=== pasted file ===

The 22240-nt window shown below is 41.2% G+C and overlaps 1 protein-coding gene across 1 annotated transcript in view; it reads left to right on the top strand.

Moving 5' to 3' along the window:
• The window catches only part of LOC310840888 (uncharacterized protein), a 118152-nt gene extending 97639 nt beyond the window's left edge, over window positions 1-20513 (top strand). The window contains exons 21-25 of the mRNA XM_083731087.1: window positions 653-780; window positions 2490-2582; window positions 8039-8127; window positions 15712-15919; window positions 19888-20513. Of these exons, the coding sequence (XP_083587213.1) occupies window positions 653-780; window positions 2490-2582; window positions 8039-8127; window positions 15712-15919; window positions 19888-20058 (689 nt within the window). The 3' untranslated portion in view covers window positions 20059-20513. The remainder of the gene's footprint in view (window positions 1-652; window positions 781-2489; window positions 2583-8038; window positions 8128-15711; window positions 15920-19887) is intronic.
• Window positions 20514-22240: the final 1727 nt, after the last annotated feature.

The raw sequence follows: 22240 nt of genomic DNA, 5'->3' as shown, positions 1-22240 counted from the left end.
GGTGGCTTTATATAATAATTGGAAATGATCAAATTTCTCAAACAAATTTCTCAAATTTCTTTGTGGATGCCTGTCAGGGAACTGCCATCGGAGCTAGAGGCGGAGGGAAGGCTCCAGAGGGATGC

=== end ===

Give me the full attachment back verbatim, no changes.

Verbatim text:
The 22240-nt window shown below is 41.2% G+C and overlaps 1 protein-coding gene across 1 annotated transcript in view; it reads left to right on the top strand.

Moving 5' to 3' along the window:
• The window catches only part of LOC310840888 (uncharacterized protein), a 118152-nt gene extending 97639 nt beyond the window's left edge, over window positions 1-20513 (top strand). The window contains exons 21-25 of the mRNA XM_083731087.1: window positions 653-780; window positions 2490-2582; window positions 8039-8127; window positions 15712-15919; window positions 19888-20513. Of these exons, the coding sequence (XP_083587213.1) occupies window positions 653-780; window positions 2490-2582; window positions 8039-8127; window positions 15712-15919; window positions 19888-20058 (689 nt within the window). The 3' untranslated portion in view covers window positions 20059-20513. The remainder of the gene's footprint in view (window positions 1-652; window positions 781-2489; window positions 2583-8038; window positions 8128-15711; window positions 15920-19887) is intronic.
• Window positions 20514-22240: the final 1727 nt, after the last annotated feature.

The raw sequence follows: 22240 nt of genomic DNA, 5'->3' as shown, positions 1-22240 counted from the left end.
GGTGGCTTTATATAATAATTGGAAATGATCAAATTTCTCAAACAAATTTCTCAAATTTCTTTGTGGATGCCTGTCAGGGAACTGCCATCGGAGCTAGAGGCGGAGGGAAGGCTCCAGAGGGATGC